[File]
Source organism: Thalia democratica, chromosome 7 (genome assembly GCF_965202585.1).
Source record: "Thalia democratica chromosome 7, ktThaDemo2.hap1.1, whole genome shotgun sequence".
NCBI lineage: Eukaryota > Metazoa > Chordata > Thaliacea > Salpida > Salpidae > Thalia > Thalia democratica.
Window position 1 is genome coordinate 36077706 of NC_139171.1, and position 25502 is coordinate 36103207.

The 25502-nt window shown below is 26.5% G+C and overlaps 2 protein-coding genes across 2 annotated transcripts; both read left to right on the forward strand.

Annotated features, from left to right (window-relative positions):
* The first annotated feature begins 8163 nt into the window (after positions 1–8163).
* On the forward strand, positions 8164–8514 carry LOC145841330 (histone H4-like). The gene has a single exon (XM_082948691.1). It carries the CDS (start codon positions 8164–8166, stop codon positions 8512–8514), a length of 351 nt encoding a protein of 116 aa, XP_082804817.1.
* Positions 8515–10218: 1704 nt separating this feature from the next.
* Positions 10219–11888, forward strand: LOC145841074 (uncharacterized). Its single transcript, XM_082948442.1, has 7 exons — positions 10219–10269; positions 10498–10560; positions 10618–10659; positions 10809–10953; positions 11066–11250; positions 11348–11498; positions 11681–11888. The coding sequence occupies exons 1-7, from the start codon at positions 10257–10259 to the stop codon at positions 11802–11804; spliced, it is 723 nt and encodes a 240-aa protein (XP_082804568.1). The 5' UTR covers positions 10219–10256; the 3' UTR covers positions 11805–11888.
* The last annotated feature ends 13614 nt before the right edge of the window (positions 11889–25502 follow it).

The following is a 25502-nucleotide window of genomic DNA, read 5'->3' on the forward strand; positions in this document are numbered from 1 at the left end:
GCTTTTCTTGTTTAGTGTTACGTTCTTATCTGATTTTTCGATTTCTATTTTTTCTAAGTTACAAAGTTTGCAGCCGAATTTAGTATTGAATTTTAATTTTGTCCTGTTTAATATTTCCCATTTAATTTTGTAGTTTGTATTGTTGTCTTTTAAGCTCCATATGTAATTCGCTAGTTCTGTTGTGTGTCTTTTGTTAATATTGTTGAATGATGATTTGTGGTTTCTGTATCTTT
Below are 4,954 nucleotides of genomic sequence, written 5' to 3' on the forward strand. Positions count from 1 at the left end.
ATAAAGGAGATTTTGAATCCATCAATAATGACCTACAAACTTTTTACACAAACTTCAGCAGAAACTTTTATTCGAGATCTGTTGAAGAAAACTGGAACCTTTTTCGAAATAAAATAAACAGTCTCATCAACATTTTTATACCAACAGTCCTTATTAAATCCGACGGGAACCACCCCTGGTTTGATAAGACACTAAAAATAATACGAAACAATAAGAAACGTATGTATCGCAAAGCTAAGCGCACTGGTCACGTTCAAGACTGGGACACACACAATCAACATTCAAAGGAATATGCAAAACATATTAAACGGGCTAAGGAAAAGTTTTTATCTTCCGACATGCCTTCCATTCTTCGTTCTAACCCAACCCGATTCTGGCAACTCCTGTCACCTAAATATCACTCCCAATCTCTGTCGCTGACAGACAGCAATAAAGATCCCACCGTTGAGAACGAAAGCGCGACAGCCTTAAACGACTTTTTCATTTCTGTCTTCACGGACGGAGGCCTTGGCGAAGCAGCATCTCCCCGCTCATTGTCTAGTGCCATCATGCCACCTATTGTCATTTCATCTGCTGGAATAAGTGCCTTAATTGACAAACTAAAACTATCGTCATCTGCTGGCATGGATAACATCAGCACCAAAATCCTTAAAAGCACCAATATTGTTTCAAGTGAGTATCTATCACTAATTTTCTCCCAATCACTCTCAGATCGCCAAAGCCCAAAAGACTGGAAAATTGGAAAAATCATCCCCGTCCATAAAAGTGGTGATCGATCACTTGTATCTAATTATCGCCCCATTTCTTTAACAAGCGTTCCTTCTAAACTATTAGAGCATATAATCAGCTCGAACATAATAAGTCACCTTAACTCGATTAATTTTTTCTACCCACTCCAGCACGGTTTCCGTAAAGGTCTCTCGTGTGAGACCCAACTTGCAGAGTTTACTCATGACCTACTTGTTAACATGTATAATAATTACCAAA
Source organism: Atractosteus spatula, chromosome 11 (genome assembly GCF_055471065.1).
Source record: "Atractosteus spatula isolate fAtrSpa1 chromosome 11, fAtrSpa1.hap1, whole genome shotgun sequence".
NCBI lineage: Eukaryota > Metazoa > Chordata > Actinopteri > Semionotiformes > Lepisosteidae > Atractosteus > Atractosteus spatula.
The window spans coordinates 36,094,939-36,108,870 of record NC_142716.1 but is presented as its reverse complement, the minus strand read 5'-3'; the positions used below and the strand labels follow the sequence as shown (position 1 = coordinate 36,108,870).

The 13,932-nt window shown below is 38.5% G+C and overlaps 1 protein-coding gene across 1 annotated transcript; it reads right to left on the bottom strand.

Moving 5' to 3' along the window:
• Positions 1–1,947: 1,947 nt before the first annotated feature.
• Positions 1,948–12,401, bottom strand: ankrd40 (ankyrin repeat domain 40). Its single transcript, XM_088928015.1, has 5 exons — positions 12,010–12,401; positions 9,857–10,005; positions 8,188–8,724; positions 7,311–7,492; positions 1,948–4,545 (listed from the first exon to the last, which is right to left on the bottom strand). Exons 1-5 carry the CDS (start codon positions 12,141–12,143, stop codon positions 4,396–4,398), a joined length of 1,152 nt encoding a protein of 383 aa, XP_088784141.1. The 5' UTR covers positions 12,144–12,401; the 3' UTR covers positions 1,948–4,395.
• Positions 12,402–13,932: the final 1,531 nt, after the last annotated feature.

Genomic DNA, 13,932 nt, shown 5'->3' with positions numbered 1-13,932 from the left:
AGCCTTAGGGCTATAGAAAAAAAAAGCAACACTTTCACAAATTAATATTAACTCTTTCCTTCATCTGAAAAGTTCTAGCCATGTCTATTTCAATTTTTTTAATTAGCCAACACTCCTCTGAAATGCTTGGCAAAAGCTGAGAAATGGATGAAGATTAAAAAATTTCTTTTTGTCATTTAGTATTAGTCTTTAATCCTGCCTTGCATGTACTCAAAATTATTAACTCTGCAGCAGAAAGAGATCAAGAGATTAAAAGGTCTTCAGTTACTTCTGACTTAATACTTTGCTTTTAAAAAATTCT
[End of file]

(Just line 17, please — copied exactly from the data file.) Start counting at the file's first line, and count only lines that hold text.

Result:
Source record: "Atractosteus spatula isolate fAtrSpa1 chromosome 11, fAtrSpa1.hap1, whole genome shotgun sequence".